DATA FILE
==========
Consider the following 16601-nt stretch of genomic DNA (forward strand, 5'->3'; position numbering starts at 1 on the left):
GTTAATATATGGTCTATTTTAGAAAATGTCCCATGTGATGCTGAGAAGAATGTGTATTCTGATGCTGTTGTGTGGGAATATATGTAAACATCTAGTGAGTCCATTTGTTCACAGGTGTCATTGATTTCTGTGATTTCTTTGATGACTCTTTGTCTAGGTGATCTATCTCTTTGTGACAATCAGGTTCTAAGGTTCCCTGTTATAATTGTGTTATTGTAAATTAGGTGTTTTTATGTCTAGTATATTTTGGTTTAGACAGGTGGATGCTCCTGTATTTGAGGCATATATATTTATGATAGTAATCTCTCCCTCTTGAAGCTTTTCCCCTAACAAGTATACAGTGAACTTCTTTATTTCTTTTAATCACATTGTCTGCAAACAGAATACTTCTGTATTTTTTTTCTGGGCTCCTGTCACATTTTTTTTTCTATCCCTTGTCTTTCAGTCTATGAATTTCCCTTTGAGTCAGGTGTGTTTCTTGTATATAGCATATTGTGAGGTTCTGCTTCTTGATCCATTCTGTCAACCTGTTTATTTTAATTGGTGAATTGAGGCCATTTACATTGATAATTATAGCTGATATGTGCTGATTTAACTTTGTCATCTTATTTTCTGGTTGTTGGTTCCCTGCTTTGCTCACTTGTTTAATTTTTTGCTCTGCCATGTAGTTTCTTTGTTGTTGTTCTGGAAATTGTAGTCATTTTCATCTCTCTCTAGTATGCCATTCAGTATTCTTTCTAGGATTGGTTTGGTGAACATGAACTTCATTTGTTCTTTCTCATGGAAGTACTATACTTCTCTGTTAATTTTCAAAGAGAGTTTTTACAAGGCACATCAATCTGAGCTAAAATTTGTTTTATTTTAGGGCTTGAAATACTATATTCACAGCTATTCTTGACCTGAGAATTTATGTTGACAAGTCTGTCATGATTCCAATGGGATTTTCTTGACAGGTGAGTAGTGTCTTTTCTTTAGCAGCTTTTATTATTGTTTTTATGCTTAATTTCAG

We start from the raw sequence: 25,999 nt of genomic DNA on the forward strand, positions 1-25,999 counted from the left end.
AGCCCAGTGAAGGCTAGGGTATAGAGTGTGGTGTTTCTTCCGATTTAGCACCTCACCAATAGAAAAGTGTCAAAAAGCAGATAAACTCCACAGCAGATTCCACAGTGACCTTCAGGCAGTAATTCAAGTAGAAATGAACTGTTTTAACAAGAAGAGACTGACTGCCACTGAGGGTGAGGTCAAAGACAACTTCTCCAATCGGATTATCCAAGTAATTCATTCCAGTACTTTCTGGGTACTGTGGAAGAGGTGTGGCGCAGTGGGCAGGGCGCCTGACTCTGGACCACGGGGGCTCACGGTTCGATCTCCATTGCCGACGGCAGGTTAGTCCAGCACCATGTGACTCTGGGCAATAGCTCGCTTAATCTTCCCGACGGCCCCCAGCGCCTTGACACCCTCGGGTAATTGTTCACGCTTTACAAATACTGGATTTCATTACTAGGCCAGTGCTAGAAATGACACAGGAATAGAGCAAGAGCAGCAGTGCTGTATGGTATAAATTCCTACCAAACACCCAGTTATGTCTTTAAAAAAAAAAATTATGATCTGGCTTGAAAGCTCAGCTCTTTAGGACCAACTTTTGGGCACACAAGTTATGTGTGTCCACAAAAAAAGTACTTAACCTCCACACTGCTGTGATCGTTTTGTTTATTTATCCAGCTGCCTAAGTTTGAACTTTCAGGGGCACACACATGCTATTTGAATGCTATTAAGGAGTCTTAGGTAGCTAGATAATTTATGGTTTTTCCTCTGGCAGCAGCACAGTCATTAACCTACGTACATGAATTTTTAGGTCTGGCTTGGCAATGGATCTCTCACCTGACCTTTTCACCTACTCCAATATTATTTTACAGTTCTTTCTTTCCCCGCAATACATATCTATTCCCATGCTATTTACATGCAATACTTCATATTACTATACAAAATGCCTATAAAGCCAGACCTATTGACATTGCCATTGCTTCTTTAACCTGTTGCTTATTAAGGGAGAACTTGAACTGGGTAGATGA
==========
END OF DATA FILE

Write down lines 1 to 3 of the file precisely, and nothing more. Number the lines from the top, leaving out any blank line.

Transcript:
Consider the following 16601-nt stretch of genomic DNA (forward strand, 5'->3'; position numbering starts at 1 on the left):
GTTAATATATGGTCTATTTTAGAAAATGTCCCATGTGATGCTGAGAAGAATGTGTATTCTGATGCTGTTGTGTGGGAATATATGTAAACATCTAGTGAGTCCATTTGTTCACAGGTGTCATTGATTTCTGTGATTTCTTTGATGACTCTTTGTCTAGGTGATCTATCTCTTTGTGACAATCAGGTTCTAAGGTTCCCTGTTATAATTGTGTTATTGTAAATTAGGTGTTTTTATGTCTAGTATATTTTGGTTTAGACAGGTGGATGCTCCTGTATTTGAGGCATATATATTTATGATAGTAATCTCTCCCTCTTGAAGCTTTTCCCCTAACAAGTATACAGTGAACTTCTTTATTTCTTTTAATCACATTGTCTGCAAACAGAATACTTCTGTATTTTTTTTCTGGGCTCCTGTCACATTTTTTTTTCTATCCCTTGTCTTTCAGTCTATGAATTTCCCTTTGAGTCAGGTGTGTTTCTTGTATATAGCATATTGTGAGGTTCTGCTTCTTGATCCATTCTGTCAACCTGTTTATTTTAATTGGTGAATTGAGGCCATTTACATTGATAATTATAGCTGATATGTGCTGATTTAACTTTGTCATCTTATTTTCTGGTTGTTGGTTCCCTGCTTTGCTCACTTGTTTAATTTTTTGCTCTGCCATGTAGTTTCTTTGTTGTTGTTCTGGAAATTGTAGTCATTTTCATCTCTCTCTAGTATGCCATTCAGTATTCTTTCTAGGATTGGTTTGGTGAACATGAACTTCATTTGTTCTTTCTCATGGAAGTACTATACTTCTCTGTTAATTTTCAAAGAGAGTTTTTACAAGGCACATCAATCTGAGCTAAAATTTGTTTTATTTTAGGGCTTGAAATACTATATTCACAGCTATTCTTGACCTGAGAATTTATGTTGACAAGTCTGTCATGATTCCAATGGGATTTTCTTGACAGGTGAGTAGTGTCTTTTCTTTAGCAGCTTTTATTATTGTTTTTATGCTTAATTTCAG

We start from the raw sequence: 25,999 nt of genomic DNA on the forward strand, positions 1-25,999 counted from the left end.